Iranian university students without a bank account turn to Bitcoin to pay tuition fees

Stranded Iranian students in the UK have turned to Bitcoin to circumvent the economic sanctions imposed on their country, according to a Guardian report. Parsa Sadat, a law student at the University of Reading, is one of a crowd of Iranian students who cannot pay their tuition and are completely stranded in school after Iran was sanctioned by US President Donald Trump last month.

Sadat and his Iranian fellow students are threatened with revocation of their student visas after the sanctions made it impossible to pay their tuition fees. While Sadat’s family has the small change to pay his tuition fees, he cannot raise the funds because US sanctions have prevented money transfers from Iran.

As a result, he has been told by university management that his only option is to return home over the Christmas season and come back with the necessary tuition fees (£ 5,350) to make the payments for the next academic term.

Sadat, who is at the university last year, said he had been warned five times about his fees, including the threat of his suspension. But even if he did go home and get the money, returning with the cash – especially from a country that the UK Foreign Office has classified as a high risk country – could be difficult.

One of Sadat’s lecturers, Professor Mai Sato, said it was dangerous for Sadat to move such large sums of money from Iran to the UK and urged the university to stand up against the injustice inflicted on students .

“Even if the funds for flights and fees can be raised, the Parsa, having to transport large amounts of cash within and out of a country classified by the Federal Foreign Office as a high-risk country, is subject to legitimate criticism of the university. Parsa himself considers it dangerous to carry several thousand pounds in cash. “

The US government announced in May that it was considering withdrawing from the 2015 US-Iran nuclear deal in order to reinstate the sanctions the deal was designed to lift.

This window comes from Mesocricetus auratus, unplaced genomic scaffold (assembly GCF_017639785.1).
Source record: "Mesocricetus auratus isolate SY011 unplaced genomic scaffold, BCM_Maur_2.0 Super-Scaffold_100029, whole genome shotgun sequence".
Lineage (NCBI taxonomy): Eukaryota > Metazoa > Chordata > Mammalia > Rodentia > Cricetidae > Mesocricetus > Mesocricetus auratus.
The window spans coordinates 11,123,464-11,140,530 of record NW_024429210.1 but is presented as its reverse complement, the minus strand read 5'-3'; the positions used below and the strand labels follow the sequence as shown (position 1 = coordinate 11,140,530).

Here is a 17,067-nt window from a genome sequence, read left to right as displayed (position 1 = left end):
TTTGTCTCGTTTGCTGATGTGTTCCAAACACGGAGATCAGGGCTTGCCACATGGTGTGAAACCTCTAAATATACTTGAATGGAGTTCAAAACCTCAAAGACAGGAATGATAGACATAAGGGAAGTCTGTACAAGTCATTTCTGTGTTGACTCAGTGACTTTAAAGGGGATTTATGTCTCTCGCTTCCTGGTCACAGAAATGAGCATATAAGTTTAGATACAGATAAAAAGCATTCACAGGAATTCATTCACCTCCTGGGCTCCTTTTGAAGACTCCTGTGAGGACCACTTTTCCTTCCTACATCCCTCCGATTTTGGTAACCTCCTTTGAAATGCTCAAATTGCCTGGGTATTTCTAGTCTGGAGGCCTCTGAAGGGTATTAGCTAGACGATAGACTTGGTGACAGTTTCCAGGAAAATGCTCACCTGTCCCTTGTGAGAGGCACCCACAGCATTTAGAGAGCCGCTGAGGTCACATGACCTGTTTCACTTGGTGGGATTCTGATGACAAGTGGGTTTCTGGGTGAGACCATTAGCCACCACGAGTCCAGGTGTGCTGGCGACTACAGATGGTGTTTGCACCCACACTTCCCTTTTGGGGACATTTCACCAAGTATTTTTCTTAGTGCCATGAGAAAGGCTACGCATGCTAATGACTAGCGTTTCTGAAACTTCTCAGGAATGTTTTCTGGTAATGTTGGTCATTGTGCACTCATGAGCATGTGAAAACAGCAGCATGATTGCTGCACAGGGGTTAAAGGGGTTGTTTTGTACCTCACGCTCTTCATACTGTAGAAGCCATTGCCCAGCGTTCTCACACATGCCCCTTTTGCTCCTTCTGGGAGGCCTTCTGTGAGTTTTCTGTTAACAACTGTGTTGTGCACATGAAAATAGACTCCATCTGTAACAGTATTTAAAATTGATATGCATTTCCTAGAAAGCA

The sanctions were eventually enforced, with the country’s commercial banks being removed from the Society for Worldwide Interbank Financial Telecommunication (SWIFT) network. With this exclusion, the Iranian central bank is cut off from the rest of the world and cannot do business with financial institutions anywhere in the world.

Despite the sanctions, the British government has promised that it will continue to try to maintain banking relationships with Iranian companies if necessary. A prime minister’s spokesman said the office “[regrets] the re-imposition of sanctions by the US, ”and the country has endeavored to trade with Iran, even if banks shy away from commercial dealings due to the weight of the sanctions.

While waiting for a permanent solution to their predicament, some students have found a temporary solution to get funds from Iran. Maziar Bahari, editor of local news agency, told The Guardian that hundreds of students have been affected by banking restrictions, but some of them are now “using Bitcoin and other cryptocurrencies to get money from their families in Iran.” .

In response to these sanctions, the country appears to be turning to cryptocurrencies, taking advantage of its unregulated and decentralized nature to ensure that financial activities and transactions, especially for businesses, continue as normal.

In an interview with local television, Alireza Daliri, deputy for management and investments at the Directorate of Scientific and Technological Affairs, said that the country was already working on the development of a digital currency.

He explained:

“This currency would make it easier to transfer money (to and from) anywhere in the world. It can also help us with sanctions. “

The move was widely criticized by the US Financial Crimes Enforcement Network. The agency urged crypto exchanges to ensure they monitor Iranian use of cryptocurrencies in order to circumvent the sanctions.

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